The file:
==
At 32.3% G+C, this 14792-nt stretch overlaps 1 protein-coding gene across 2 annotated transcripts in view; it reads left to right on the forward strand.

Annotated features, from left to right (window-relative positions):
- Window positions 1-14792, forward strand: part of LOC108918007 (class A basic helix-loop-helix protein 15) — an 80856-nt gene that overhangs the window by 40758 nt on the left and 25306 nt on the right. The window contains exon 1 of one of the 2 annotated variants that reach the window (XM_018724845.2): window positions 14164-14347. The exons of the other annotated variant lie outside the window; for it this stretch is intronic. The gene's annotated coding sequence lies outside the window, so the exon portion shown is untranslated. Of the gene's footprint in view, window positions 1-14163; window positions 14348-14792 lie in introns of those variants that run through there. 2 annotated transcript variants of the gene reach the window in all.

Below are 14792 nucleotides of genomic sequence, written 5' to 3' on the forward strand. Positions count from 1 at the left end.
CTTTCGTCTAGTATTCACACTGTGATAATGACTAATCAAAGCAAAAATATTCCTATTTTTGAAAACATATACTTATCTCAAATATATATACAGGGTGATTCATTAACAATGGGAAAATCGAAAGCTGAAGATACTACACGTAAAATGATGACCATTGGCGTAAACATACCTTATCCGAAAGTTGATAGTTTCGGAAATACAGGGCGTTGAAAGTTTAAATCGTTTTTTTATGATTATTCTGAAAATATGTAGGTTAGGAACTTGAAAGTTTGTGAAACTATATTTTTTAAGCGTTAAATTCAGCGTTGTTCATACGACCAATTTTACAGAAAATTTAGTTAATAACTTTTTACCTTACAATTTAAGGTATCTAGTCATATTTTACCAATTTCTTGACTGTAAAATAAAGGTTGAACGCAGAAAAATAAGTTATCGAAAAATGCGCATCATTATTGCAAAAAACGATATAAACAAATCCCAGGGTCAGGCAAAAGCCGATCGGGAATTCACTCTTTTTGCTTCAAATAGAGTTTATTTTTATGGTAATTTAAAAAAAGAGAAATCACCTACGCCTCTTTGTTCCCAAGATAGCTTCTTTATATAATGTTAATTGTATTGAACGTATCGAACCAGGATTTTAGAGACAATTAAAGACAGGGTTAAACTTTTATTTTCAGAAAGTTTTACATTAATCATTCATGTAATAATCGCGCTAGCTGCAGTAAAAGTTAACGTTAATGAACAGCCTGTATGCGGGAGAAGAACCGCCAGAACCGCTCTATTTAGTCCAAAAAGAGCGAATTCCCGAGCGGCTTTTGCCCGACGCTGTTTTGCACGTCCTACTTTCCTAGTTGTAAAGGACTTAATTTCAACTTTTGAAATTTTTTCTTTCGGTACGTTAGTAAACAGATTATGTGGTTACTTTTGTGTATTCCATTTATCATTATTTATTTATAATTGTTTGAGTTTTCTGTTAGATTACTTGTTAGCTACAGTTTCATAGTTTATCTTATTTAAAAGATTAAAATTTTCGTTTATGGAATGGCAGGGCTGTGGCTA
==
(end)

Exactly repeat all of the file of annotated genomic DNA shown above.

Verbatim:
At 32.3% G+C, this 14792-nt stretch overlaps 1 protein-coding gene across 2 annotated transcripts in view; it reads left to right on the forward strand.

Annotated features, from left to right (window-relative positions):
- Window positions 1-14792, forward strand: part of LOC108918007 (class A basic helix-loop-helix protein 15) — an 80856-nt gene that overhangs the window by 40758 nt on the left and 25306 nt on the right. The window contains exon 1 of one of the 2 annotated variants that reach the window (XM_018724845.2): window positions 14164-14347. The exons of the other annotated variant lie outside the window; for it this stretch is intronic. The gene's annotated coding sequence lies outside the window, so the exon portion shown is untranslated. Of the gene's footprint in view, window positions 1-14163; window positions 14348-14792 lie in introns of those variants that run through there. 2 annotated transcript variants of the gene reach the window in all.

Below are 14792 nucleotides of genomic sequence, written 5' to 3' on the forward strand. Positions count from 1 at the left end.
CTTTCGTCTAGTATTCACACTGTGATAATGACTAATCAAAGCAAAAATATTCCTATTTTTGAAAACATATACTTATCTCAAATATATATACAGGGTGATTCATTAACAATGGGAAAATCGAAAGCTGAAGATACTACACGTAAAATGATGACCATTGGCGTAAACATACCTTATCCGAAAGTTGATAGTTTCGGAAATACAGGGCGTTGAAAGTTTAAATCGTTTTTTTATGATTATTCTGAAAATATGTAGGTTAGGAACTTGAAAGTTTGTGAAACTATATTTTTTAAGCGTTAAATTCAGCGTTGTTCATACGACCAATTTTACAGAAAATTTAGTTAATAACTTTTTACCTTACAATTTAAGGTATCTAGTCATATTTTACCAATTTCTTGACTGTAAAATAAAGGTTGAACGCAGAAAAATAAGTTATCGAAAAATGCGCATCATTATTGCAAAAAACGATATAAACAAATCCCAGGGTCAGGCAAAAGCCGATCGGGAATTCACTCTTTTTGCTTCAAATAGAGTTTATTTTTATGGTAATTTAAAAAAAGAGAAATCACCTACGCCTCTTTGTTCCCAAGATAGCTTCTTTATATAATGTTAATTGTATTGAACGTATCGAACCAGGATTTTAGAGACAATTAAAGACAGGGTTAAACTTTTATTTTCAGAAAGTTTTACATTAATCATTCATGTAATAATCGCGCTAGCTGCAGTAAAAGTTAACGTTAATGAACAGCCTGTATGCGGGAGAAGAACCGCCAGAACCGCTCTATTTAGTCCAAAAAGAGCGAATTCCCGAGCGGCTTTTGCCCGACGCTGTTTTGCACGTCCTACTTTCCTAGTTGTAAAGGACTTAATTTCAACTTTTGAAATTTTTTCTTTCGGTACGTTAGTAAACAGATTATGTGGTTACTTTTGTGTATTCCATTTATCATTATTTATTTATAATTGTTTGAGTTTTCTGTTAGATTACTTGTTAGCTACAGTTTCATAGTTTATCTTATTTAAAAGATTAAAATTTTCGTTTATGGAATGGCAGGGCTGTGGCTA